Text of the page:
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PA Gaming

Table Games Revenue Rises in Pennsylvania in July

Table games play in Pennsylvania started the new fiscal year with a 6.1% increase, but it was not enough to erase a decline in slots play in July . Year to year gaming revenue was off by 1.7% for the month.

Pennsylvania’s 12th casino, Lady Luck at Nemacolin, opened in July and helped boost table games revenue for the month.  Six casinos saw increases in table games play, with the biggest boost at Parx. Five others saw slight declines for the month of July.

Doug Harbach, spokesman for the Pennsylvania Gaming Control Board,   says gaming in Pennsylvania is stable now after several years of rising revenues. He adds that revenue for property tax relief has remained steady for the last several years.

Capitol Building

Revenue Collections Rise as Budget Talks Heat Up

Just in time for the stretch run of the 2013 state budget season, revenue collections for May came in $35 million ahead of projections, bringing the fiscal-year-to-date total to 102 million above the forecasts.

Pennsylvania collected $2 billion last month, with the increase being largely driven by corporate tax collections, which accounted for 30 million of the surplus. Personal Income Tax collection was down, but sales tax revenues jumped after several sluggish months, coming in $1.3 million over estimates. Sales taxes remain more than $300 million behind for the year, however.

The figures were released the same day state House Republicans cleared their budget plan through the House Appropriations Committee in a party-line vote. Their $28.3 billion spending plan is slightly less than the $28.4 billion proposed by Governor Tom Corbett and does not include Medicaid expansion, an option for Pennsylvania under the Affordable Care Act, but one that Governor Corbett has staunchly opposed. House Democrats spoke out against the plan prior to the committee vote, setting the stage for the floor debate which could begin next week.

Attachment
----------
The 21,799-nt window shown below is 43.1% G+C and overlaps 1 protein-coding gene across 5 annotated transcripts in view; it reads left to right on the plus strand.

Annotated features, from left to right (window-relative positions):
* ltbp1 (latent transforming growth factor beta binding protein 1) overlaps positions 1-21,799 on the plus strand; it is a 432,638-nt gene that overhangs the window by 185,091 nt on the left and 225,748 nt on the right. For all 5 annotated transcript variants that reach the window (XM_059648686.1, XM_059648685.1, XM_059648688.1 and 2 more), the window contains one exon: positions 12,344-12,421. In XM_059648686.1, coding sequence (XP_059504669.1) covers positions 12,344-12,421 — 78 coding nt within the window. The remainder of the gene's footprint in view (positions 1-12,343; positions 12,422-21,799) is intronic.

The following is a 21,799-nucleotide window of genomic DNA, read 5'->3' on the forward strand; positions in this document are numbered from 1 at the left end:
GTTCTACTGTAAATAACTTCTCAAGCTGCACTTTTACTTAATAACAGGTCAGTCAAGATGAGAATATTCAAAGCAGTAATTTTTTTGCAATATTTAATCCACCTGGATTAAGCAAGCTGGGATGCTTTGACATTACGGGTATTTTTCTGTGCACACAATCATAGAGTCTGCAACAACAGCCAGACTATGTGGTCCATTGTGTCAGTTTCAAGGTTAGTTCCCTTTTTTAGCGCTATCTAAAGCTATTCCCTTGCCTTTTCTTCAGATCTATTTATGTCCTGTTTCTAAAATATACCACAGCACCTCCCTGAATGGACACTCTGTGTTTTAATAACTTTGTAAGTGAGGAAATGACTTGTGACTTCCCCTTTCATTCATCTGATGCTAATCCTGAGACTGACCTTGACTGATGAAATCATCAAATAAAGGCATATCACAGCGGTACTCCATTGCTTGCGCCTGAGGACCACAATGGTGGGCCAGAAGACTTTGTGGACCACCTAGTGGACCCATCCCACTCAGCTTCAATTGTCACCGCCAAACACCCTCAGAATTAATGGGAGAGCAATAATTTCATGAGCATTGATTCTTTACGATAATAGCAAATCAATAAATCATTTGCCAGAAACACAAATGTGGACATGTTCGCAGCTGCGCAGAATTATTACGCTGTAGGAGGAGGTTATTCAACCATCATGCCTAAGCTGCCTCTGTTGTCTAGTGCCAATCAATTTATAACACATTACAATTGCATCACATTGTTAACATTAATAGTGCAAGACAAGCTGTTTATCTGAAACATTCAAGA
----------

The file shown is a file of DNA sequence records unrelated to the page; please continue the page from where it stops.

Meanwhile, Senate Democrats say they have their own budget plan, totaling $28.5 billion. Minority Leader Jay Costa criticized the administration’s resistance to Medicaid expansion while talking about the Senate Democratic caucus budget priorities Monday.

Lawmakers and the governor have until June 30th if they are to meet the budget deadline for a 3rd consecutive year. Several other issues loom over the budget talks, including pension reform, transportation funding and liquor privatization. The governor wants lawmakers to pass all four major initiatives before taking their summer break.

 

Revenue Report Predicts Big Budget Hole

The $230-million dollar year-end surplus that was projected when Governor Tom Corbett delivered his February budget address isn’t likely to materialize in the final two months of the fiscal year.  “At the end of the day we think we’ll be back at the original estimate from last June,” explains Independent Fiscal Office director Matthew Knittel.

Pennsylvania’s General Fund collections may be running $67-million above last June’s estimates, as of today, but they’re actually falling short of February’s revised expectations.   

Compounding the problem, the IFO is now projecting 1.2% growth in state revenues in the new fiscal year.  It may only be a slight downgrade from the 1.3% projection used to crunch the numbers in the governor’s budget plan, but it adds up to another $278-million dollar shortfall. 

Combined, it’s a more than $500-million dollar hole in next year’s state budget.  What’s changed since February?  Knittel says sales and use tax collections are lagging. 

“What we think is happening is that consumers are taking a hit,” Knittel explains.  “We had some federal tax increases to start the year – the payroll tax cut expiration, some tax increases on high income individuals, and we think that’s restraining spending currently.  But when we move into fall and winter, the consumers will have absorbed that hit and we think the spending will return.”

Meanwhile, the state budget season just got more difficult as state policymakers will have to find the cuts and/or revenues to fill a potential half-billion dollar hole.